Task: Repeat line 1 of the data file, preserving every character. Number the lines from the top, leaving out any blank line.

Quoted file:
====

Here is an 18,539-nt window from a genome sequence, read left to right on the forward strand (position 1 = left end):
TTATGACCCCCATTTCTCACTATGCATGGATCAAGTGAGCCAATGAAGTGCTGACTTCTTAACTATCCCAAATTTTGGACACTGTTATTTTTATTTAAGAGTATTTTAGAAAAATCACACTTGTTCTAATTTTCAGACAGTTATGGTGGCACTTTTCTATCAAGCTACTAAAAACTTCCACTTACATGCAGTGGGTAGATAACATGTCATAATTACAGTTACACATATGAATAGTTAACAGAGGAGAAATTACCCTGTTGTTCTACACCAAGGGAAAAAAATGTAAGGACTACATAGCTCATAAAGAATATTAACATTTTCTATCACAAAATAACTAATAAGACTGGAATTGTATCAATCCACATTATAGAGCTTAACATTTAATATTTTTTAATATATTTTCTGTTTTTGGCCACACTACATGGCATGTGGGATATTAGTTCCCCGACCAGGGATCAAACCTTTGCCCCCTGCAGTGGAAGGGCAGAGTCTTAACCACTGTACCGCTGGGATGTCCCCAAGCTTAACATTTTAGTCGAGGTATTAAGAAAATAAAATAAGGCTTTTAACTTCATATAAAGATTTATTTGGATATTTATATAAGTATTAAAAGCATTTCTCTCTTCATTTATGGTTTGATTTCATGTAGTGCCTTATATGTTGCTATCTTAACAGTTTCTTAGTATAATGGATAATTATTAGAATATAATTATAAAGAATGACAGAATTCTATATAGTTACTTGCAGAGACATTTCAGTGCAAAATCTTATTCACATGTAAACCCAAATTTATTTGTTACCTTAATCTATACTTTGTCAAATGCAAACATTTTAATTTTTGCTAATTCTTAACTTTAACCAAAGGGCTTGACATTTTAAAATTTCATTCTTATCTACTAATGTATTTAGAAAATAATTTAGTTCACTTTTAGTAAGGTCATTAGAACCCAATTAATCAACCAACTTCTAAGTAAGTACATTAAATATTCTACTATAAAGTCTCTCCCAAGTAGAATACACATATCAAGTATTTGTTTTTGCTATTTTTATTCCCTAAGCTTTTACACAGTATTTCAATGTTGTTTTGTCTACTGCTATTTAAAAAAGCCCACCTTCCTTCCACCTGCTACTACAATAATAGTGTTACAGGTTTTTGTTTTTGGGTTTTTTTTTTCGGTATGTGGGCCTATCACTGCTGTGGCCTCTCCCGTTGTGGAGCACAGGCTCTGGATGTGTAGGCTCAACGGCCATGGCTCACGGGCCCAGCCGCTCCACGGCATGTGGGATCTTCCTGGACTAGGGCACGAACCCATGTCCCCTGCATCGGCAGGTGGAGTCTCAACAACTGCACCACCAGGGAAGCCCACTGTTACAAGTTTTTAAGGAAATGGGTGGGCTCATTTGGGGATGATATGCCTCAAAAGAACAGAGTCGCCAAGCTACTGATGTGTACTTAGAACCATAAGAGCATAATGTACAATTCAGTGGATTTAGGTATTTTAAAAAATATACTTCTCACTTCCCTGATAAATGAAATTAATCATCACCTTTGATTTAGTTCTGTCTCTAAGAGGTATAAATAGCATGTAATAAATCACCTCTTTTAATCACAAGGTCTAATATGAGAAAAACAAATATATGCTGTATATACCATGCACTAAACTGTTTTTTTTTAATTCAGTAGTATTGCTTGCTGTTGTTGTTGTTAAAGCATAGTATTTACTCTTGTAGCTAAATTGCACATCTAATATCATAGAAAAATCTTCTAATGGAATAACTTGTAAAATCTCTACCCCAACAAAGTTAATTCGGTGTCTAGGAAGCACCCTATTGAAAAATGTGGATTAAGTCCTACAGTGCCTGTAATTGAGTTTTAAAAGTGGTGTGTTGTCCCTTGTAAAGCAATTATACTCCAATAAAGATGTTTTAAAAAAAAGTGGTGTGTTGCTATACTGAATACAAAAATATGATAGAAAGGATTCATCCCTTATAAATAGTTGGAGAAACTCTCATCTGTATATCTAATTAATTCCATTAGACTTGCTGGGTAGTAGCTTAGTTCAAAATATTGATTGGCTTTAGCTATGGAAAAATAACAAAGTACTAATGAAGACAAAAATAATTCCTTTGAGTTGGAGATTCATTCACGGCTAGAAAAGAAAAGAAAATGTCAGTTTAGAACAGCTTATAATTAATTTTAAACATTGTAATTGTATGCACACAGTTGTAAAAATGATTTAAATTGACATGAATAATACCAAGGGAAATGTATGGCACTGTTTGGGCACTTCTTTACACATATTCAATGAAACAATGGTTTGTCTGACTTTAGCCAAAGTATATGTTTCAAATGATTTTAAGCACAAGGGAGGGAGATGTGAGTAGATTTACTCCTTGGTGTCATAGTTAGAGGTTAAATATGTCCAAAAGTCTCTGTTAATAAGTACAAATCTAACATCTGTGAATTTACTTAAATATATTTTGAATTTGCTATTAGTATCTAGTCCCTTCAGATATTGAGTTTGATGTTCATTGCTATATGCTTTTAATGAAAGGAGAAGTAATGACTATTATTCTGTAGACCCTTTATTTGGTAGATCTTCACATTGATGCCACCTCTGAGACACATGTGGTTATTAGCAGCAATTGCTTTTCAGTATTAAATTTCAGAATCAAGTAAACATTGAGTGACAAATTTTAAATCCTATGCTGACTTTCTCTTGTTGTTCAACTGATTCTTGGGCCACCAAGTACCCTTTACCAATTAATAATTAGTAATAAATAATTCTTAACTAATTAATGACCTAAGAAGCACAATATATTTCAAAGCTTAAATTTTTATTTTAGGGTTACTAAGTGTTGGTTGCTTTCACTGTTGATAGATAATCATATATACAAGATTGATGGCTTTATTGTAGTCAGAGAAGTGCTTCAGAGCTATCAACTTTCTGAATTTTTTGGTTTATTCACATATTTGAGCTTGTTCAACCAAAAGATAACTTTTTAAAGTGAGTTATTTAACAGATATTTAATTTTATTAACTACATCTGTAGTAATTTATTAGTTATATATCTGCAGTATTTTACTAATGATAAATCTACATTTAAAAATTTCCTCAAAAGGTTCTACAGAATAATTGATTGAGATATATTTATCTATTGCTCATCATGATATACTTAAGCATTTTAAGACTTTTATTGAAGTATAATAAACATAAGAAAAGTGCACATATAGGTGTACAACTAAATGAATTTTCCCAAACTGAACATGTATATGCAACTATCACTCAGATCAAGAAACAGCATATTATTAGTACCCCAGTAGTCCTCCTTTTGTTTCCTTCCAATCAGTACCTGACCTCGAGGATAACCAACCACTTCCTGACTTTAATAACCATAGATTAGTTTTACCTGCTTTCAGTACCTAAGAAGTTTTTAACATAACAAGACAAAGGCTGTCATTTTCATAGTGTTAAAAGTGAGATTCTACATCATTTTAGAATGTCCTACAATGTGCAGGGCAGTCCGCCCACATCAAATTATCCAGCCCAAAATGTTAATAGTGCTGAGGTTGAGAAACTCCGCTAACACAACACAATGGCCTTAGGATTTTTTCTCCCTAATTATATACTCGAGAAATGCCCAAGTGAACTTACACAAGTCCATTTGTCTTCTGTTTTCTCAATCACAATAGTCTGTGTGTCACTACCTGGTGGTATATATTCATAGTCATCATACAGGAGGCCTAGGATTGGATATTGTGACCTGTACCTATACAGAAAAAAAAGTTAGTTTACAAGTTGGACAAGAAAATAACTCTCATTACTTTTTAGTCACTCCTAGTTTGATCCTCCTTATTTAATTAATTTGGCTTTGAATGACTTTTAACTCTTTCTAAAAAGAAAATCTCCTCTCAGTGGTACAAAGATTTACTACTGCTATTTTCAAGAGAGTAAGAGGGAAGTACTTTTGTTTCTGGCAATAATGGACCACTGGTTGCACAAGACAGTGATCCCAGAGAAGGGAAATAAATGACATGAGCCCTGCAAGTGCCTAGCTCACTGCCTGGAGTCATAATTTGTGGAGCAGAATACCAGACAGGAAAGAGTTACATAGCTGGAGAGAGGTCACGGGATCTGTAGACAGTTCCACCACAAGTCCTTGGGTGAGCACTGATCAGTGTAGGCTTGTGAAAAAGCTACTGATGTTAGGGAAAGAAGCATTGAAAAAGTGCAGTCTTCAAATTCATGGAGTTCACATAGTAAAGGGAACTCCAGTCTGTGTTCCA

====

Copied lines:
Here is an 18,539-nt window from a genome sequence, read left to right on the forward strand (position 1 = left end):